KEIR RADNEDGE in PARIS: A route map will be created later this year for 2030 World Cup bidding and it may well be a happy Chinese coincidence that the FIFA Council meeting is in Shanghai in late October.

Gianni Infantino followed up his re-election as president of the world football federation by reviewing the steps to select the host to follow Qatar in 2022 and the United States, Canada plus Mexico in 2026.

The outlook is not a positive one for the prospective bid from the United Kingdom and Republic of Ireland or a co-hosting proposal from the South American quartet of Uruguay, Argentina, Chile and Paraguay.

Instead, China is back in the game.

The recent convention has been that rotation prohibits bidding from confederations which have hosted the previous two tournaments. Qatar’s staging in 2022 would rule out another Asian bid in 2030 but the rules have not been laid down.

Indeed, Asian officials have suggested in the past that the western and eastern regions should be considered as separate entities.

Infantino refused to speculate when asked about the 2030 process, saying:  “We will discuss it in the coming months including at FIFA Council in China in Shanghai. We will put down some markers down regarding timing. The next FIFA election congress will be in 2023 so the World Cup decision could be in 2022 or 2024. For me, the more bidders we have the better.”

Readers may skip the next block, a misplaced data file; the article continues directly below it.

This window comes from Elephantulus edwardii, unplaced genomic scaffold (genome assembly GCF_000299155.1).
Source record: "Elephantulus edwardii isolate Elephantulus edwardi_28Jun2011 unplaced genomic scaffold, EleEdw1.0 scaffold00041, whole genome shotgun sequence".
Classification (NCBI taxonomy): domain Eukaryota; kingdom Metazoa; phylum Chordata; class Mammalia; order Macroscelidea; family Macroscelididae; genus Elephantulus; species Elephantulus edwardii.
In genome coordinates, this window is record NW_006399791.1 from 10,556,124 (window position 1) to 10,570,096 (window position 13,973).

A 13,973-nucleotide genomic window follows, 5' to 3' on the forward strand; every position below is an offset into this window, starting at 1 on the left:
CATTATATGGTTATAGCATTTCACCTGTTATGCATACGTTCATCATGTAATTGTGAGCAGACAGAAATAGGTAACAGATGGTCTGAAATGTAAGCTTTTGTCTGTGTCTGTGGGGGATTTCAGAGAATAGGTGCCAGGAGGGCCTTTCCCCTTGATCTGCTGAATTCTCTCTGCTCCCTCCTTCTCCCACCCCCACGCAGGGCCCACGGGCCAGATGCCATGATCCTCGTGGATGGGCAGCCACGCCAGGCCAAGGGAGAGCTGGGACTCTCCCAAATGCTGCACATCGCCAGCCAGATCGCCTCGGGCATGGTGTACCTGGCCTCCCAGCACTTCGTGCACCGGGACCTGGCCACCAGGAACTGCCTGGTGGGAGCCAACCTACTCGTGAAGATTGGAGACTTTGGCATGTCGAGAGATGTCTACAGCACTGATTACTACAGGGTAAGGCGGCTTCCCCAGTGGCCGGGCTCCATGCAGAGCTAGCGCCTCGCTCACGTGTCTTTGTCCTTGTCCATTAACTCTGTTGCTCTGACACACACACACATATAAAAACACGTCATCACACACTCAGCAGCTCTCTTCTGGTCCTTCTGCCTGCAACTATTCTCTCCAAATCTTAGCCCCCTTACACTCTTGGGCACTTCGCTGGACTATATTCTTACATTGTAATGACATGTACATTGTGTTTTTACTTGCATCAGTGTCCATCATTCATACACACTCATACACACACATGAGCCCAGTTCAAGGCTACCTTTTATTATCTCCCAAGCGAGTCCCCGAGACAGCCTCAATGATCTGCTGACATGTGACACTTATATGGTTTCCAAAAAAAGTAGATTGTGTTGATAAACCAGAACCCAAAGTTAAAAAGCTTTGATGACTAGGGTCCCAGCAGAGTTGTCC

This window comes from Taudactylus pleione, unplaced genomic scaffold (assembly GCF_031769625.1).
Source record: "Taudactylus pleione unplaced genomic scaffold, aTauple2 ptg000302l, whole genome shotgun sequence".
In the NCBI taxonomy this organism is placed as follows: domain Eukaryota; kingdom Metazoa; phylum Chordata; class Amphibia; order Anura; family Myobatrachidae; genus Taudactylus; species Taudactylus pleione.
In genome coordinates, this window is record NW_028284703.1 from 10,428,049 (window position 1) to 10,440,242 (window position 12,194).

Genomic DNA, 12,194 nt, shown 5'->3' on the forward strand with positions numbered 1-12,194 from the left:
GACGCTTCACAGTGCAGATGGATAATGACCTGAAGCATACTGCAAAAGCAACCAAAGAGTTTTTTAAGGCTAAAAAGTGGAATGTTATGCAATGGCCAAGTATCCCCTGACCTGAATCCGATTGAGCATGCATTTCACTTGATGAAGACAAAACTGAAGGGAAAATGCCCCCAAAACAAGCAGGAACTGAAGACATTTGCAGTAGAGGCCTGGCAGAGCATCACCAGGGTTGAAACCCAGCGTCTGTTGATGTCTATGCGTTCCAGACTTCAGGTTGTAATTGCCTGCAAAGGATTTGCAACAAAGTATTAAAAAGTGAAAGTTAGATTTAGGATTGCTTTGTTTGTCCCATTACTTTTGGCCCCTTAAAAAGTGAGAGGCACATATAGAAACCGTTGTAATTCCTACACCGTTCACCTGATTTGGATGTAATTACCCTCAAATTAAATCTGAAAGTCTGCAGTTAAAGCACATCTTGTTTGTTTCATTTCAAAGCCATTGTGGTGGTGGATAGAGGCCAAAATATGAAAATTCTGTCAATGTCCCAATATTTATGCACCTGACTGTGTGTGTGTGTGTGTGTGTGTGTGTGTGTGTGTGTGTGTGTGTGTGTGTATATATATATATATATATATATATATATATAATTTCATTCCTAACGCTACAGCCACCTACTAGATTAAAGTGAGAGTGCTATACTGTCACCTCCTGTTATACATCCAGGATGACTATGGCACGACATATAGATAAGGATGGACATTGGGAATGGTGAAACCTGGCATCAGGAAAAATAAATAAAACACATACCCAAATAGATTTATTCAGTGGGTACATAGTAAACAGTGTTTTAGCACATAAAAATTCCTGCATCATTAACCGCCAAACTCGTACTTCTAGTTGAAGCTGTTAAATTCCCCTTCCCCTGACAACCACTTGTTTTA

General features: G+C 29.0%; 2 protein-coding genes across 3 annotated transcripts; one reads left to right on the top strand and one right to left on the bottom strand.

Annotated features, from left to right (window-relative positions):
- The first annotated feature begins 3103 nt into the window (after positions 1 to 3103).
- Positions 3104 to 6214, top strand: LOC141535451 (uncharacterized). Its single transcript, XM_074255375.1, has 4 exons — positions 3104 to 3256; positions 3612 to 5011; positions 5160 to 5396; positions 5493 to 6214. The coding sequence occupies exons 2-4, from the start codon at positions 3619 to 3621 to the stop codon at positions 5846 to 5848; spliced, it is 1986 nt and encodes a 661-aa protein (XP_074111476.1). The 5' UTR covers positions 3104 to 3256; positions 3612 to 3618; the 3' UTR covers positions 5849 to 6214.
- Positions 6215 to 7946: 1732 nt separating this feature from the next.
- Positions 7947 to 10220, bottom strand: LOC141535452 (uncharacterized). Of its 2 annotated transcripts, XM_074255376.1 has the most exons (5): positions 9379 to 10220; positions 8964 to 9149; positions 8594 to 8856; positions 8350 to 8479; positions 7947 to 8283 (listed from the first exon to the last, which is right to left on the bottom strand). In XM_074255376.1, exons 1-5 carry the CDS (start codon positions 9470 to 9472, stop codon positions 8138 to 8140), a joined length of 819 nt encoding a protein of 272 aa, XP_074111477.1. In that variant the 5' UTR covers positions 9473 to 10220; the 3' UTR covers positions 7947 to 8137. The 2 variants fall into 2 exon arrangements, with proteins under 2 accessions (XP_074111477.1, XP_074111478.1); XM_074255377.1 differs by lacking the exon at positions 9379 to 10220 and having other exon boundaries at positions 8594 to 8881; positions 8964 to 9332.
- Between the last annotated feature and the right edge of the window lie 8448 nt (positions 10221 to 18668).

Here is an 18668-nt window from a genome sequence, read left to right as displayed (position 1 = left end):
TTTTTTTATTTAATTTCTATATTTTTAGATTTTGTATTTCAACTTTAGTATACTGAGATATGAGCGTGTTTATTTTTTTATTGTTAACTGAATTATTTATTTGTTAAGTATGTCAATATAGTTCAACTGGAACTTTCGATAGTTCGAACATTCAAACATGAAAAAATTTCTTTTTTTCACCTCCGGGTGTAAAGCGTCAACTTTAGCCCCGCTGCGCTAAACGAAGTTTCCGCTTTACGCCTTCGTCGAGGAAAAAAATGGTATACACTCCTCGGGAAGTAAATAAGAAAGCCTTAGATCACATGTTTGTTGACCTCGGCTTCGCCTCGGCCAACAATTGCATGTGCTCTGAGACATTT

FIFA has made no secret of a wish to bring China on board and the Chinese state, under the leadership of football fan Xi Jinping, has ‘legitimised the game after sorting out once-endemic corruption.

Not only are Chinese companies investing heavily in foreign sponsorships and ownerships but FIFA has particular reason to be grateful to them.

New dealers

The e-commerce giant Alibaba was the first big new sponsor to show its faith by signing up with FIFA in the wake of the 2015 corruption scandal. Subsequently the Wanda Group properties giant came on board while last year’s World Cup partners included TV and fridge maker Hisense, smartphone developer Vivo, and dairy firm Mengniu.

China is also thought to be a leading contender to host the first expanded FIFA Club World Cup with 24 teams in 2021.

European federation UEFA, protective about its own lucrative Champions League, has expressed concern about the tournament but is not expected to maintain its opposition for long.

FIFA is understood already to have brought a number of major clubs onside and Infantino confirmed ongoing discussions to smooth out concerns. He said: “Of course the European clubs will take part and we are discussing details with UEFA and ECA.”

Infantino sidestepped a press conference question about the turmoil within the European game over proposals to alter the Champions League structure to provide a permanent presence for the big clubs.

He said: “I am not aware of the UEFA proposal yet. I have only read some articles. I used to work for UEFA [as general secretary] but it is not the role of the FIFA president to decide what is good or bad for UEFA.

“I want to globalise football and our strategy is not to create an elite but open up the world of football.”

UEFA president Aleksander Ceferin is understood to have invited ECA representatives – two of whom sit on his executive committee – to a face-to-face meeting in September.